That's not the only way to treat leukemia, of course. Cladd Stevens '63,
Bagby's classmate in medical school, has a different approach. She's the
medical director of the Placental Blood Program at the New York Blood
Center, where they collect blood from the umbilical cords of newborn babies.
That blood contains hematopoetic stem cells, the precursor cells to red
blood cells, white blood cells and platelets --the cellular components
Leukemia is blood cancer, basically, so treatment often involves the destruction
of a person's bone marrow, where blood is made. But replacing that diseased
bone marrow with a transplant is a dicey proposition. The marrow has to
be very precisely matched to the recipient's immune system. "Apparently
the cord blood, because it's coming from a baby, is not well-educated,
immunologically," Stevens says. "We've done transplants that are mismatched
for tissue type and that wouldn't even be dreamed of with bone marrow."
The hematopoetic stem cells seem to be more forgiving, and even more amazing,
they home right in on the bone marrow, where they're most needed. And
cord blood may have other uses. For example, it also contains osteoclasts,
cells that break down old bone to make room for new tissue. Babies with
a rare genetic disorder called osteopetrosis keep developing new bone
without tearing down the old, so eventually, they die of severe brain
damage caused by the abnormal growth. A cord blood transplant cures these
At the same time that biomedical researchers are hoping genetic and proteomics
work might lead to new treatments for specific patients, they're also
learning how to apply this knowledge to entire populations. In banking
cord blood, Stevens is creating a library of tissue with ultimate uses
that aren't yet totally understood. At a practical level, population research
helps parse out what actually goes wrong in human beings, and why. "Why
is it that some people get heart disease and other people don't? Is it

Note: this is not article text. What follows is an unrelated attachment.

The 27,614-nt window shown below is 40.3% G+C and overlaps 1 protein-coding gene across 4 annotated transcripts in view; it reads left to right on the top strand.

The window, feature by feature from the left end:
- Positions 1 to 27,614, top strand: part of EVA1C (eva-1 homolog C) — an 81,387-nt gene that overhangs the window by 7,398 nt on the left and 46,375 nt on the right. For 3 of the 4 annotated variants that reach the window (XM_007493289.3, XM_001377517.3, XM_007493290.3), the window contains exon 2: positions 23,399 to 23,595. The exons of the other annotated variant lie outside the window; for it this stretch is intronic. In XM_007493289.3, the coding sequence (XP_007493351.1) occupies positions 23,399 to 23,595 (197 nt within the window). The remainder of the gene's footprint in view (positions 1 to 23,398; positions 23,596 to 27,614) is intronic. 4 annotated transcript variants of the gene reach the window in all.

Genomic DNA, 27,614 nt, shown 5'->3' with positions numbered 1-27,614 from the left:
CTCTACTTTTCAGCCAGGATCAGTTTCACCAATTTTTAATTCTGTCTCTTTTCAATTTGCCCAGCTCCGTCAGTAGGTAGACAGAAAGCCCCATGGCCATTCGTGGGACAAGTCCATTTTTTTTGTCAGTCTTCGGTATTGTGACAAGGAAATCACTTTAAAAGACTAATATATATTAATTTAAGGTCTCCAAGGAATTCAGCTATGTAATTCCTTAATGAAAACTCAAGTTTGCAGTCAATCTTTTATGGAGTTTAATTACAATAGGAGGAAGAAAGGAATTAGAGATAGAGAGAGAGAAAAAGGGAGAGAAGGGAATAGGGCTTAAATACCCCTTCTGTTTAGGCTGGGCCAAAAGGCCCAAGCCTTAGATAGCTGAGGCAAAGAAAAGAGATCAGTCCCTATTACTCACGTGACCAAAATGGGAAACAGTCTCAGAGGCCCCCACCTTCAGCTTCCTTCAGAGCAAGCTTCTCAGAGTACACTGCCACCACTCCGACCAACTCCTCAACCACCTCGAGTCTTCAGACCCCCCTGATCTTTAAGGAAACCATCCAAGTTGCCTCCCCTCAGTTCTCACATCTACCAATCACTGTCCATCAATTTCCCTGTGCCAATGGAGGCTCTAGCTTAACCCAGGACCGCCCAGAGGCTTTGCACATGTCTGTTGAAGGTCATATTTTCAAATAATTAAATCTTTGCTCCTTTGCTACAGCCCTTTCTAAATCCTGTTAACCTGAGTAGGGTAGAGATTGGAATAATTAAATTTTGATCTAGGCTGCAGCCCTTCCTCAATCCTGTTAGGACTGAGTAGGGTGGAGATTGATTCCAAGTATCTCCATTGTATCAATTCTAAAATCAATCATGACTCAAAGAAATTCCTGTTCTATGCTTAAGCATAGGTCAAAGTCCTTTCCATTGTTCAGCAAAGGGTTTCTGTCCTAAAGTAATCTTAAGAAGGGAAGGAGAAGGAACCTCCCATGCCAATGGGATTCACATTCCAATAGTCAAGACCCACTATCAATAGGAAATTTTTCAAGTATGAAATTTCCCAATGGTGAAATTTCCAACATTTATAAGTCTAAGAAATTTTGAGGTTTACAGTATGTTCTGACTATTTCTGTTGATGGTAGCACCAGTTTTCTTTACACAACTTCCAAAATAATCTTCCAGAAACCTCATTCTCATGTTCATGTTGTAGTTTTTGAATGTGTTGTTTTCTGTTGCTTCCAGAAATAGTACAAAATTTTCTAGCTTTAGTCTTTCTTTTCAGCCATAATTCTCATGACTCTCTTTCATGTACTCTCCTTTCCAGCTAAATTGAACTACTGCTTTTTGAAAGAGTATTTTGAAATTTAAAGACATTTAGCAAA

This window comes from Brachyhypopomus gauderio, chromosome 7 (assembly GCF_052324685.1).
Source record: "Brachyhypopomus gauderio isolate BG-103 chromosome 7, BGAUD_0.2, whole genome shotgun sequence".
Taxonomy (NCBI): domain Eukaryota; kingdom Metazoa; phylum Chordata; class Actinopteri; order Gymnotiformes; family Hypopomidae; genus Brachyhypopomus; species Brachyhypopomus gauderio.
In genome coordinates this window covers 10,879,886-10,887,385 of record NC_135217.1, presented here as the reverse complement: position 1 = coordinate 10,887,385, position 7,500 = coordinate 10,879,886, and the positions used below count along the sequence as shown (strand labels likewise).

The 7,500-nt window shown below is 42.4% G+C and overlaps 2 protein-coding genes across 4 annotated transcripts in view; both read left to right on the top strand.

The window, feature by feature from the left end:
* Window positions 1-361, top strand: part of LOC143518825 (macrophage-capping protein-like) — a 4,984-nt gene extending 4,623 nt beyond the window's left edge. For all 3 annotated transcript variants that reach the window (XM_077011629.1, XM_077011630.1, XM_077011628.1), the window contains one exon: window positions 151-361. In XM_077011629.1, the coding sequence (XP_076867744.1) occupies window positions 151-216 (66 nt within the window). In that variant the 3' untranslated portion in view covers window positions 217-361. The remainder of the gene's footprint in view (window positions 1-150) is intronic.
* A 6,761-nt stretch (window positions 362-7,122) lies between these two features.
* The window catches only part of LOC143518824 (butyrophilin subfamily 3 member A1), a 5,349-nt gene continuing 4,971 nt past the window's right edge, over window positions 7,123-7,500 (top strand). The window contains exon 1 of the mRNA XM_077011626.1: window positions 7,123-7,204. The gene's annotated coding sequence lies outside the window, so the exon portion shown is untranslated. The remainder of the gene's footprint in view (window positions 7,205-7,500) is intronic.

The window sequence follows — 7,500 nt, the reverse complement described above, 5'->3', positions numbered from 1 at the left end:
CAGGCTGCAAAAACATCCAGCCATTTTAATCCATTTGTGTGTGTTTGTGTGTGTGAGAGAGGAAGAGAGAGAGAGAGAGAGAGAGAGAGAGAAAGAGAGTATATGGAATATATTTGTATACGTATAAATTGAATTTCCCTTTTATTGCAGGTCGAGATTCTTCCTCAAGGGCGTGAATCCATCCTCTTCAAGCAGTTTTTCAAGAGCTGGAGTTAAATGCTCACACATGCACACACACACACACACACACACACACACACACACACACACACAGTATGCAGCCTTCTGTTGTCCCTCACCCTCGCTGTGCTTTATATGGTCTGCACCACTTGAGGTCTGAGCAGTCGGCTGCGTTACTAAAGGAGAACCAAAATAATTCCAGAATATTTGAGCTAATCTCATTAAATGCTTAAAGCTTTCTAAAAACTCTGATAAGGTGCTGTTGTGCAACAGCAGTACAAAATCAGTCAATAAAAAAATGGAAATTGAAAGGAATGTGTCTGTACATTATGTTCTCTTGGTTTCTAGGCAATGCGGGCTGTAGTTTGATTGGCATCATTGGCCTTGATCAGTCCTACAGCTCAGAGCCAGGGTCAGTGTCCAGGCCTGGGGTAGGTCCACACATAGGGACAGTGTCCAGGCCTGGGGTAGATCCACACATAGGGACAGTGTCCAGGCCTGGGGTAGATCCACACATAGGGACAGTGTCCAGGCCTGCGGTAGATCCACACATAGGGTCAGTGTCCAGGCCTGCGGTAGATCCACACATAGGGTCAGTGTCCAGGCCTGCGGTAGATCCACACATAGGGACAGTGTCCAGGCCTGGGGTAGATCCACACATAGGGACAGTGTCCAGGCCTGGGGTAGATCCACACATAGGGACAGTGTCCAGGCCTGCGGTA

their stress level, something they eat, where they live?" asks Julie Buring
'71. She heads the Physicians' Health Study and the Women's Health Study
at Harvard Medical School, which follow thousands of participants for
decades, looking at genes and lifestyles. "As much as we're making progress
on treating people, it would be far better if we could prevent disease
from ever occurring," Buring says. It's cheaper, and ultimately improves
quality of life.
There's a continuum among these techniques. In classic genetics, researchers
try to look at families with some inherited condition, and then look at
their chromosomes to try to find similarities, to narrow down the location
of the genes that might be the cause. In the old days of biochemistry,
researchers could look at rising and falling levels of various proteins
in the blood, but there was no way to tell whether those changing numbers
caused a disease or were its consequences. Today, population-based research
methods look at health trends among thousands of people, analyze their
proteins to find differences among the sick and the healthy and then find
the genes that underlie the proteins. "We took a blood specimen from everybody
at the beginning of our study, not even knowing what to look for," says
Buring. "Now we are beginning to know."
Michael Gorin '74 has roughly the same idea. An ophthalmologist and geneticist
at the University of Pittsburgh, Gorin works with smaller populations
trying to track down the causes of age-related macular degeneration, a
progressive blindness. "The goal of my research is to look at what environmental